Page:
It was time for a garage sale.
It wasn’t just extra stuff that I wanted to sell.
I wanted to sell the whole garage—junk included.
I could picture my 47 year-old garage being whisked off to the final resting place for old garages. Someone, please tell me there is such a place.
How I yearned for a new one to rise up miraculously in its place!
Wanting a new garage is a tell tale sign that I’ve bought into our throw away, disposable society.
When something gets old, we replace it, even if it’s still functional.
Because my garage is obviously too big to drop off at a local Good Will or Habitat for Humanity, it became clear it was time to do some serious cleaning and organizing.
My mission began on a hot June afternoon, when Bill was gone for the day. In my heart of hearts, I know I chose this start time because it’s easier for me to bring order to Bill’s clutter than to deal with my own.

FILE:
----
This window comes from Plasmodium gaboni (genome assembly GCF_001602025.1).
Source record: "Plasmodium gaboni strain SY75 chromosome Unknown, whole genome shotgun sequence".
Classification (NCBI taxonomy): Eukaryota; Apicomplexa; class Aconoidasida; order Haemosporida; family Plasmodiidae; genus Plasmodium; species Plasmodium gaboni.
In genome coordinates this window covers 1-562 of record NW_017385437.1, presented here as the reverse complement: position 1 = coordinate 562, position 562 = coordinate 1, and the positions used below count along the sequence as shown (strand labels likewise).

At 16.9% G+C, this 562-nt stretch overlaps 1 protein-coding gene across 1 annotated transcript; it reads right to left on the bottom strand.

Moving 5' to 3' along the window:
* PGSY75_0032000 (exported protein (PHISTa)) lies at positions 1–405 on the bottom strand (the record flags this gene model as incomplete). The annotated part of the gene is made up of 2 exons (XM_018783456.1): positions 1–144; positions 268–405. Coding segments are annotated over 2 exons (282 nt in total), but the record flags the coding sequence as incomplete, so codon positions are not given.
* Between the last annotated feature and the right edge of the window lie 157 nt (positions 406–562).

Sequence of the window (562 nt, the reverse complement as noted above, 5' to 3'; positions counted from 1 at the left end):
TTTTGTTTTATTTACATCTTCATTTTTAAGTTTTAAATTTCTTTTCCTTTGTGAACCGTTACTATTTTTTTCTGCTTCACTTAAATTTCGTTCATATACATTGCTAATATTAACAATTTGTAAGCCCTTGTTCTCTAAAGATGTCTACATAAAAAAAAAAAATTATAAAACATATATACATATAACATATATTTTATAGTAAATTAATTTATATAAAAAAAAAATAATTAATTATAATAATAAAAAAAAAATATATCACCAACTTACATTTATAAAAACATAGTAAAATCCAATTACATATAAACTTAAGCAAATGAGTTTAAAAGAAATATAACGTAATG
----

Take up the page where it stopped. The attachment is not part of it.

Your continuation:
I zeroed in on Bill’s workbench.
Bill’s workbench had become the resting place for umbrellas with ribs that could poke out an eye, worn hiking boots with the red laces popular a few decades ago, and enough empty plastic and cardboard boxes to set up our own shipping supply store.
Yet organizing Bill’s workbench seemed more manageable to me than cleaning up the rubble on my side of the garage.
Why is it so much easier to fix someone’s disarray than one’s own?
Readers, what do you think? Is it easier to clean up after yourself or someone else?